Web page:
Real-time reverse transcription-polymerase chain reaction (RT-PCR) was performed according to our protocol as detailed previously.[20] During analysis of the results, gene expression levels of the target sequence were normalized in relation to that of the housekeeping gene glyceraldehyde-3-phosphate dehydrogenase to control variations in the amount of DNA available for PCR in different samples. All samples were analyzed in triplicate.

Immunoprecipitation

Immunoprecipitation was conducted according to our previously detailed protocol.[20] Briefly, the rat PMCs were lysed in cold radioimmunoprecipitation assay (RIPA) lysis buffer and precleared using Protein G PLUS-Agarose (Santa Cruz Biotechnologies, CA, USA), and then the whole cell lysates were incubated with 2 μg anti-activin receptor-like kinase-5 (ALK-5) (TGF-βRI), anti-TGF-βRII antibody, 2 μg anti-PDGFRα, and anti-PDGFRβ antibody at 4°C for 2 h on a rocker platform (30 rocks/min).

Lectin blotting

Lectin blotting of the immunoprecipitates of ALK-5 (TGF-βRI), TGF-βRII, PDGFRα, and PDGFRβ was performed according to our protocol, as detailed previously.[20]

Western blotting

After rat PMCs were harvested and lysed in RIPA buffer, the lysates were centrifuged at 12,000 ×g for 20 min at 4°C, and then the supernatant was collected. A bicinchoninic acid protein assay kit from Pierce (Madison, WI, USA) was used to determine the protein concentrations. Protein samples were denatured at 100°C for 5 min, separated by 12% sodium dodecyl sulfate-polyacrylamide gel electrophoresis and electroblotted onto polyvinylidene fluoride membranes (Bio-Rad). Next, the blots were probed with the appropriate primary antibodies at 4°C overnight to detect the expression of ALK-5, TGF-βRII, Smad2/3, phosphorylated (p)-Smad2/3, Fut8, PDGFRα and PDGFRβ, ERK, and phosphorylated (p)-ERK. The blots were then incubated with horseradish peroxidase-labeled secondary antibody for 1 h at 25°C, followed by detection with electrochemiluminescence. Band intensity was quantified for analysis using LabWorks Image Analysis software (UVP, Upland, USA).

Statistical analysis

All data are expressed as the mean ± standard deviation (SD). Statistical analysis was performed using Student's t-test with SPSS version 13.0 software (SPSS, Chicago, USA). A value of P < 0.05 was considered statistically significant.


  Results Top


Core fucosylation was upregulated during rat peritoneal mesothelial cell epithelial–mesenchymal transition in vitro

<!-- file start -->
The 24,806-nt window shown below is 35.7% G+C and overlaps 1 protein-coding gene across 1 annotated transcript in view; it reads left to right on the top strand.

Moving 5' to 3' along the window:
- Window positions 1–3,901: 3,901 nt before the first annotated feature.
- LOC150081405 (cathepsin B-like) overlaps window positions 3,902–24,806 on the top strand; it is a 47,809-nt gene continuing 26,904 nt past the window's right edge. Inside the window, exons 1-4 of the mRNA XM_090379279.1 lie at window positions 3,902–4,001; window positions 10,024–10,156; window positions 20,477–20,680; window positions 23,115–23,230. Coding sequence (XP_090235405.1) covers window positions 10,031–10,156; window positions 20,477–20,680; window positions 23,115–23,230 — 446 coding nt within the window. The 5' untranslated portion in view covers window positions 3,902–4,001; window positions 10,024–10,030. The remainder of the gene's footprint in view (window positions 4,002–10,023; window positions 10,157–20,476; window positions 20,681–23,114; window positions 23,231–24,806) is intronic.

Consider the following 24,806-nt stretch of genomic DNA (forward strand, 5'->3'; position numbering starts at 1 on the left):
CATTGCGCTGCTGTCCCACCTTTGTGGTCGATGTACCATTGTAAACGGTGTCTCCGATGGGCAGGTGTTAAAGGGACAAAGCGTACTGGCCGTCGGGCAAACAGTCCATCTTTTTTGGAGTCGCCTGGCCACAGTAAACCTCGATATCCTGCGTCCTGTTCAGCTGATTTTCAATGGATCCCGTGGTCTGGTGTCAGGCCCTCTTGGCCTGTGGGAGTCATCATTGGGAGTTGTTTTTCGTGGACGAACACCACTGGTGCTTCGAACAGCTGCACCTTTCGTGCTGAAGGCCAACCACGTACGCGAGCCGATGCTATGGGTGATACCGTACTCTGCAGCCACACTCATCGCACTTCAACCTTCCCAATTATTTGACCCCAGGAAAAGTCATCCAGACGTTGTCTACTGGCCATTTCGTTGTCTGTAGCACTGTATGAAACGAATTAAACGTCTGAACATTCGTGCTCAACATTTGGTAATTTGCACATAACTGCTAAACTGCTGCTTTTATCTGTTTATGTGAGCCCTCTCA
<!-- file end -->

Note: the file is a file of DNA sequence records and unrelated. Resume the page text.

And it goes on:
In rats, PMC EMT is a key event leading to peritoneal fibrosis.[26],[27],[28] Rat PMCs were treated with a HG solution to mimic the in vitro EMT process, and investigated whether CF was upregulated. A HG solution (2.5%) was used to establish the HG-induced EMT model after the effect of high osmotic pressure on the cells was eliminated using mannitol as a control [Figure 1]a. In rat PMCs incubated in HG solution for 3 and 7 days [Figure 1]b and [Figure 1]c, the expression of the epithelial marker E-cadherin was decreased (relative expression folds of HG group vs. Con group: 4.9 ± 0.3 vs. 7.7 ± 0.4, respectively, P = 0.033 on day 3, and 4.1 ± 0.2 vs. 8.1 ± 0.3, respectively, P = 0.027 on day 7), and the expression of α-SMA was increased (relative expression folds of HG group vs. Con group: 29.8 ± 2.1 vs. 9.2 ± 0.5, respectively, P = 0.024 on day 3, and 27.9 ± 1.6 vs. 8.7 ± 0.3, respectively, P = 0.026 on day 7). Furthermore, rat PMCs became elongated, developing a spindle shape and losing their cobblestone monolayer arrangement, and became disordered [Figure 1]a, suggesting successful establishment of the EMT model by incubation with HG solution. Next, we investigated Fut8 messenger RNA (mRNA) expression [Figure 2]a and observed significantly increased expression on days 3 and 7 (relative expression folds of HG group vs. Con group: 1.5 ± 0.2 vs. 1.0 ± 0.1, respectively, P = 0.037 on day 3, and 1.6 ± 0.3 vs. 1.0 ± 0.1, respectively, P = 0.031, on day 7). Immunofluorescence staining showed that Fut8 and LCA were markedly upregulated during rat PMC EMT [Figure 2]b. As shown in [Figure 2]c, Western blotting also demonstrated that Fut8 was markedly upregulated during EMT (relative expression folds of HG group vs. Con group: 2.4 ± 0.3 vs. 1.0 ± 0.1, respectively, P = 0.030 on day 3, and 2.1 ± 0.3 vs. 1.0 ± 0.1, respectively, P = 0.033 on day 7). This in vitro experiment suggests that CF is upregulated during rat PMC EMT.